The Better Business Bureau in Ohio reports that an operation calling itself National Fraud and Investigation Agency is running a phony collections scheme accusing consumers of defaulting on payday loans and threatening to arrest or sue those who don't pay immediately.

The company may have Social Security numbers, past bank account numbers or driver's license numbers, along with addresses and employer information for consumers to make the threats seem legitimate.

The BBB reports that one consumer reported National Fraud and Investigation Agency falsely accused her of receive online loans six years ago. They threatened her with felony charges if she did not pay nearly $600 within 30 minutes and another $600 within 30 days. The woman was afraid she would be thrown in jail, separated from her three small children and forced to pay a $7,000 bond.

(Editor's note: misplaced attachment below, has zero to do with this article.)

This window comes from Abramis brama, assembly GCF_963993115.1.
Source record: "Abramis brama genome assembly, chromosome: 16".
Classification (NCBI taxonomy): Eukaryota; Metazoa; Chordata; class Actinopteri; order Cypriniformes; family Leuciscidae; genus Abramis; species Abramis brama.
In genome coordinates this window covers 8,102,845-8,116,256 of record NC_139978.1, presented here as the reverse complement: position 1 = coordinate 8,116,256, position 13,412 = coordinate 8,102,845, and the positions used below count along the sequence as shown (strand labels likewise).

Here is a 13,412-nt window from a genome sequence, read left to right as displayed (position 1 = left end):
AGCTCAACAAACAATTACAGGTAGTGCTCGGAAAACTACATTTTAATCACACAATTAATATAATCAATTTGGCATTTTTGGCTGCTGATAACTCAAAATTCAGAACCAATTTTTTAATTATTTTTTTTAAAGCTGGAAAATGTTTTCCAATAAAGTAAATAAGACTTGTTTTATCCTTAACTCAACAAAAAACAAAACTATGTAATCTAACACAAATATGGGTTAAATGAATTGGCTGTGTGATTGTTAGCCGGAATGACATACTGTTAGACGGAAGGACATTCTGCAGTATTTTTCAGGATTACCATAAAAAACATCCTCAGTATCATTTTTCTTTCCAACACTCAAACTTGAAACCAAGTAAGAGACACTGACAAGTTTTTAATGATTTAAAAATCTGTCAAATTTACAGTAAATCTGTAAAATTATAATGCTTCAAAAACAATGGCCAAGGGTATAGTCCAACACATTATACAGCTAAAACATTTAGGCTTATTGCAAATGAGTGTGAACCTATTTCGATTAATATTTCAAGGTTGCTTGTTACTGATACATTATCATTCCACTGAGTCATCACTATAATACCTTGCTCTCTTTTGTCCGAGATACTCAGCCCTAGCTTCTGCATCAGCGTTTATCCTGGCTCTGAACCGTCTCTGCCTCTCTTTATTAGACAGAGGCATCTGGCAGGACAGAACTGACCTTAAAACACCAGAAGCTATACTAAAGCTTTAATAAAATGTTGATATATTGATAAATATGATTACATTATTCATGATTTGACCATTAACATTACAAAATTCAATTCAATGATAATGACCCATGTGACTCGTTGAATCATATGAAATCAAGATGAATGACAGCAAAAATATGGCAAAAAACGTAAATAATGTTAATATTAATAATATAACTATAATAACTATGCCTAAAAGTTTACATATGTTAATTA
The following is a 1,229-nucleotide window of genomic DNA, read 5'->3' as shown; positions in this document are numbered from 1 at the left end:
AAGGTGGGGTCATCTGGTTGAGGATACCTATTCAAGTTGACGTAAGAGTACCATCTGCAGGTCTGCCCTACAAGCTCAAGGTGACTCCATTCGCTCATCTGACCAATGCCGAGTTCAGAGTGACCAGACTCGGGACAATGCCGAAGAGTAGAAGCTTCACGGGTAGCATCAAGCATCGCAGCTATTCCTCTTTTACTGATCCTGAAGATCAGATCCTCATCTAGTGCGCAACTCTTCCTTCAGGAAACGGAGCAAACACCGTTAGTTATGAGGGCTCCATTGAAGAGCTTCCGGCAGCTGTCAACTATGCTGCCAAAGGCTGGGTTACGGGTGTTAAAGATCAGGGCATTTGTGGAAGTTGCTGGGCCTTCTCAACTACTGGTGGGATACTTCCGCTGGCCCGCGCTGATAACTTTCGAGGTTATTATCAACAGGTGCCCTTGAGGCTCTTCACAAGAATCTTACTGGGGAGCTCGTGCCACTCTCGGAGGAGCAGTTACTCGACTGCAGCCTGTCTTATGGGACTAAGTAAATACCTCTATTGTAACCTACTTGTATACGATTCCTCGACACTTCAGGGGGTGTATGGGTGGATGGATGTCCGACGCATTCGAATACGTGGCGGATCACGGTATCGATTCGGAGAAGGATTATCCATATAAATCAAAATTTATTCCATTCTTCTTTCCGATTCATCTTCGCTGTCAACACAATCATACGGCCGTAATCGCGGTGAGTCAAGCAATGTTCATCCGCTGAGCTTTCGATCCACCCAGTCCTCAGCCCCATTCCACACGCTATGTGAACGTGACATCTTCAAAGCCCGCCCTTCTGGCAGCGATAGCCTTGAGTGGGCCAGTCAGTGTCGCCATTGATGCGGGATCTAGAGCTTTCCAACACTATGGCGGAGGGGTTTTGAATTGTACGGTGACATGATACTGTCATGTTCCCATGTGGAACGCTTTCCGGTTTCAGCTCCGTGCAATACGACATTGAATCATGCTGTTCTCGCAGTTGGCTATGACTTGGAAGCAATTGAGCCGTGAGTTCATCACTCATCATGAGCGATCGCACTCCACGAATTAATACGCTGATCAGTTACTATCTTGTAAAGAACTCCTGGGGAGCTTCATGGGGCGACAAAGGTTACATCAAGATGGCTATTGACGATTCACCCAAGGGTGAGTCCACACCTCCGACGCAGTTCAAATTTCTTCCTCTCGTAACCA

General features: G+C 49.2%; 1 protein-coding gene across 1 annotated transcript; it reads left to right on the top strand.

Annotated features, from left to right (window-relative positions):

But she asked the company where it was located. The business refused to provide her with a valid business address and she contacted the BBB.

When the BBB called the operation, it was given an address in Cincinnati that belongs to the Hamilton (Ohio) County Courthouse.

The BBB, in its release about the scheme, offered the following advice to consumers who receive suspicious telephone calls about an outstanding debt.

• Ask the debt collector to provide official documentation that substantiates the debt.

• Do not provide or confirm any bank account, credit card or other personal information over the phone until you have confirmed the legitimacy of the call.


• File a complaint with the Federal Trade Commission online if the caller is abusive, uses threats or otherwise violates federal telemarketing laws.

The BBB did not release details on how many consumers may have been contacted as a result of the scheme or whether any consumers paid the money.

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